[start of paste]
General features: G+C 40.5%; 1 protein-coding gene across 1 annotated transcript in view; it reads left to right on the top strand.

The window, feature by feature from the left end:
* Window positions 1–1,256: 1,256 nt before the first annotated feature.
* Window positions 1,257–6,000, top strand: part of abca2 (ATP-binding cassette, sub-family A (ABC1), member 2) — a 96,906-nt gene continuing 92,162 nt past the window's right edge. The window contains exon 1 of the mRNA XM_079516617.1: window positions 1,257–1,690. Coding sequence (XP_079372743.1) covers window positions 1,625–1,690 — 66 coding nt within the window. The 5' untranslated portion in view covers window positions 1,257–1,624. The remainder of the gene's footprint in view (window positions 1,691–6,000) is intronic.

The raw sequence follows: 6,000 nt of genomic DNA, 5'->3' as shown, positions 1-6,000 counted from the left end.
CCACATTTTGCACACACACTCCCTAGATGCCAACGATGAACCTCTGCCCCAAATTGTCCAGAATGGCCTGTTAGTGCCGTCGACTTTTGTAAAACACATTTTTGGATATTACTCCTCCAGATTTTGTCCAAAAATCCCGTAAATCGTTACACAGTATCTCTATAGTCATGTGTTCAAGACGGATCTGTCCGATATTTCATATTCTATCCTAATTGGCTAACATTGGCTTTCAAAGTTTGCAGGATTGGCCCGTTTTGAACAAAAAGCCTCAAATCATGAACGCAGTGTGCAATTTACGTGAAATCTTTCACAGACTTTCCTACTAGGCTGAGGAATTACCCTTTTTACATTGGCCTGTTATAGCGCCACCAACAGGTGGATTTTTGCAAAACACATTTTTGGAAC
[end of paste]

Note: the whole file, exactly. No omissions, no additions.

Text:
General features: G+C 40.5%; 1 protein-coding gene across 1 annotated transcript in view; it reads left to right on the top strand.

The window, feature by feature from the left end:
* Window positions 1–1,256: 1,256 nt before the first annotated feature.
* Window positions 1,257–6,000, top strand: part of abca2 (ATP-binding cassette, sub-family A (ABC1), member 2) — a 96,906-nt gene continuing 92,162 nt past the window's right edge. The window contains exon 1 of the mRNA XM_079516617.1: window positions 1,257–1,690. Coding sequence (XP_079372743.1) covers window positions 1,625–1,690 — 66 coding nt within the window. The 5' untranslated portion in view covers window positions 1,257–1,624. The remainder of the gene's footprint in view (window positions 1,691–6,000) is intronic.

The raw sequence follows: 6,000 nt of genomic DNA, 5'->3' as shown, positions 1-6,000 counted from the left end.
CCACATTTTGCACACACACTCCCTAGATGCCAACGATGAACCTCTGCCCCAAATTGTCCAGAATGGCCTGTTAGTGCCGTCGACTTTTGTAAAACACATTTTTGGATATTACTCCTCCAGATTTTGTCCAAAAATCCCGTAAATCGTTACACAGTATCTCTATAGTCATGTGTTCAAGACGGATCTGTCCGATATTTCATATTCTATCCTAATTGGCTAACATTGGCTTTCAAAGTTTGCAGGATTGGCCCGTTTTGAACAAAAAGCCTCAAATCATGAACGCAGTGTGCAATTTACGTGAAATCTTTCACAGACTTTCCTACTAGGCTGAGGAATTACCCTTTTTACATTGGCCTGTTATAGCGCCACCAACAGGTGGATTTTTGCAAAACACATTTTTGGAAC